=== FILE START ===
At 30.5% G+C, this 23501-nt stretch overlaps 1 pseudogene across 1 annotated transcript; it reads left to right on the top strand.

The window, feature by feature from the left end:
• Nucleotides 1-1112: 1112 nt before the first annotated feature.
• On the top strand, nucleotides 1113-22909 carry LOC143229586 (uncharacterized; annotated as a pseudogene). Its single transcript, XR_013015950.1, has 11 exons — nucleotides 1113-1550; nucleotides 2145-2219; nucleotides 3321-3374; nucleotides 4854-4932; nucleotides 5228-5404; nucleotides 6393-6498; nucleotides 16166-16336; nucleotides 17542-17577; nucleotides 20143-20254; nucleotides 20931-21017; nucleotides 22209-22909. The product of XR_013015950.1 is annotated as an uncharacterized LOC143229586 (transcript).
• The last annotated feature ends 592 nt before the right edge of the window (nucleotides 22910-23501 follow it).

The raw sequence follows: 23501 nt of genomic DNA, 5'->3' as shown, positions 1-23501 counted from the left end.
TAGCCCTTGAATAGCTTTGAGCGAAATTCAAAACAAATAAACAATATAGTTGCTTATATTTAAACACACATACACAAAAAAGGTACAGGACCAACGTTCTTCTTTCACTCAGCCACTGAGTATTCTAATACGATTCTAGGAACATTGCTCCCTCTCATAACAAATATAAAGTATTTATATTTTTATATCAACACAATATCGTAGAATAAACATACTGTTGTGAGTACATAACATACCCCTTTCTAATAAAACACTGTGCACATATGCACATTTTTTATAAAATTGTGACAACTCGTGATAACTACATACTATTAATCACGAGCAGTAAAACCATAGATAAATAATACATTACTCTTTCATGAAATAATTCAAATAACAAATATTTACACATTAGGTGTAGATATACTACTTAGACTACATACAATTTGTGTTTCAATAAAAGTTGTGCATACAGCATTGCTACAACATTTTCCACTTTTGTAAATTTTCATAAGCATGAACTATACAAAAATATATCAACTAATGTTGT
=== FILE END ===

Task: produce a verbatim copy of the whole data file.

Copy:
At 30.5% G+C, this 23501-nt stretch overlaps 1 pseudogene across 1 annotated transcript; it reads left to right on the top strand.

The window, feature by feature from the left end:
• Nucleotides 1-1112: 1112 nt before the first annotated feature.
• On the top strand, nucleotides 1113-22909 carry LOC143229586 (uncharacterized; annotated as a pseudogene). Its single transcript, XR_013015950.1, has 11 exons — nucleotides 1113-1550; nucleotides 2145-2219; nucleotides 3321-3374; nucleotides 4854-4932; nucleotides 5228-5404; nucleotides 6393-6498; nucleotides 16166-16336; nucleotides 17542-17577; nucleotides 20143-20254; nucleotides 20931-21017; nucleotides 22209-22909. The product of XR_013015950.1 is annotated as an uncharacterized LOC143229586 (transcript).
• The last annotated feature ends 592 nt before the right edge of the window (nucleotides 22910-23501 follow it).

The raw sequence follows: 23501 nt of genomic DNA, 5'->3' as shown, positions 1-23501 counted from the left end.
TAGCCCTTGAATAGCTTTGAGCGAAATTCAAAACAAATAAACAATATAGTTGCTTATATTTAAACACACATACACAAAAAAGGTACAGGACCAACGTTCTTCTTTCACTCAGCCACTGAGTATTCTAATACGATTCTAGGAACATTGCTCCCTCTCATAACAAATATAAAGTATTTATATTTTTATATCAACACAATATCGTAGAATAAACATACTGTTGTGAGTACATAACATACCCCTTTCTAATAAAACACTGTGCACATATGCACATTTTTTATAAAATTGTGACAACTCGTGATAACTACATACTATTAATCACGAGCAGTAAAACCATAGATAAATAATACATTACTCTTTCATGAAATAATTCAAATAACAAATATTTACACATTAGGTGTAGATATACTACTTAGACTACATACAATTTGTGTTTCAATAAAAGTTGTGCATACAGCATTGCTACAACATTTTCCACTTTTGTAAATTTTCATAAGCATGAACTATACAAAAATATATCAACTAATGTTGT